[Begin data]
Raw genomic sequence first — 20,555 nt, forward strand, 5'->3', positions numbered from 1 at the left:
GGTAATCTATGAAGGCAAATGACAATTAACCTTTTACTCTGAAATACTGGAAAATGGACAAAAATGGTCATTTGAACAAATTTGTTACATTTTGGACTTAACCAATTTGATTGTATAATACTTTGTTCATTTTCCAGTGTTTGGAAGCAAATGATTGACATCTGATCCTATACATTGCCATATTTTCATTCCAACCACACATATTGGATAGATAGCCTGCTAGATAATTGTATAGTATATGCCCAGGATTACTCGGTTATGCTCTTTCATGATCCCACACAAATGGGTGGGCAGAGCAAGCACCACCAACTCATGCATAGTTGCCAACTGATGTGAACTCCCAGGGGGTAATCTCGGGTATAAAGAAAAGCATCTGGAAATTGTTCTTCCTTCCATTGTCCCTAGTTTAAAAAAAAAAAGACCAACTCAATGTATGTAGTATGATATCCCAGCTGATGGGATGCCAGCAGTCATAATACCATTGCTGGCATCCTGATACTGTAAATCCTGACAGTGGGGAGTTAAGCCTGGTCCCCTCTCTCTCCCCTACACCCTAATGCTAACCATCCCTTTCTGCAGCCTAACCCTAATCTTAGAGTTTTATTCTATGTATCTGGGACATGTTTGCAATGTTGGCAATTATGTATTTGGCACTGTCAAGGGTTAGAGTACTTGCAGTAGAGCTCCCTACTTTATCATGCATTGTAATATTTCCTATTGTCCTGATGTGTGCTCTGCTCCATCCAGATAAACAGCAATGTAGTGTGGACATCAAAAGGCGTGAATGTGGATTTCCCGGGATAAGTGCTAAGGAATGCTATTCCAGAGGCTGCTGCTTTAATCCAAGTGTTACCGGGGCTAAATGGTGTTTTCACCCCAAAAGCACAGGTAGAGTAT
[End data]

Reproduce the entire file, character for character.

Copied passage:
Raw genomic sequence first — 20,555 nt, forward strand, 5'->3', positions numbered from 1 at the left:
GGTAATCTATGAAGGCAAATGACAATTAACCTTTTACTCTGAAATACTGGAAAATGGACAAAAATGGTCATTTGAACAAATTTGTTACATTTTGGACTTAACCAATTTGATTGTATAATACTTTGTTCATTTTCCAGTGTTTGGAAGCAAATGATTGACATCTGATCCTATACATTGCCATATTTTCATTCCAACCACACATATTGGATAGATAGCCTGCTAGATAATTGTATAGTATATGCCCAGGATTACTCGGTTATGCTCTTTCATGATCCCACACAAATGGGTGGGCAGAGCAAGCACCACCAACTCATGCATAGTTGCCAACTGATGTGAACTCCCAGGGGGTAATCTCGGGTATAAAGAAAAGCATCTGGAAATTGTTCTTCCTTCCATTGTCCCTAGTTTAAAAAAAAAAAGACCAACTCAATGTATGTAGTATGATATCCCAGCTGATGGGATGCCAGCAGTCATAATACCATTGCTGGCATCCTGATACTGTAAATCCTGACAGTGGGGAGTTAAGCCTGGTCCCCTCTCTCTCCCCTACACCCTAATGCTAACCATCCCTTTCTGCAGCCTAACCCTAATCTTAGAGTTTTATTCTATGTATCTGGGACATGTTTGCAATGTTGGCAATTATGTATTTGGCACTGTCAAGGGTTAGAGTACTTGCAGTAGAGCTCCCTACTTTATCATGCATTGTAATATTTCCTATTGTCCTGATGTGTGCTCTGCTCCATCCAGATAAACAGCAATGTAGTGTGGACATCAAAAGGCGTGAATGTGGATTTCCCGGGATAAGTGCTAAGGAATGCTATTCCAGAGGCTGCTGCTTTAATCCAAGTGTTACCGGGGCTAAATGGTGTTTTCACCCCAAAAGCACAGGTAGAGTAT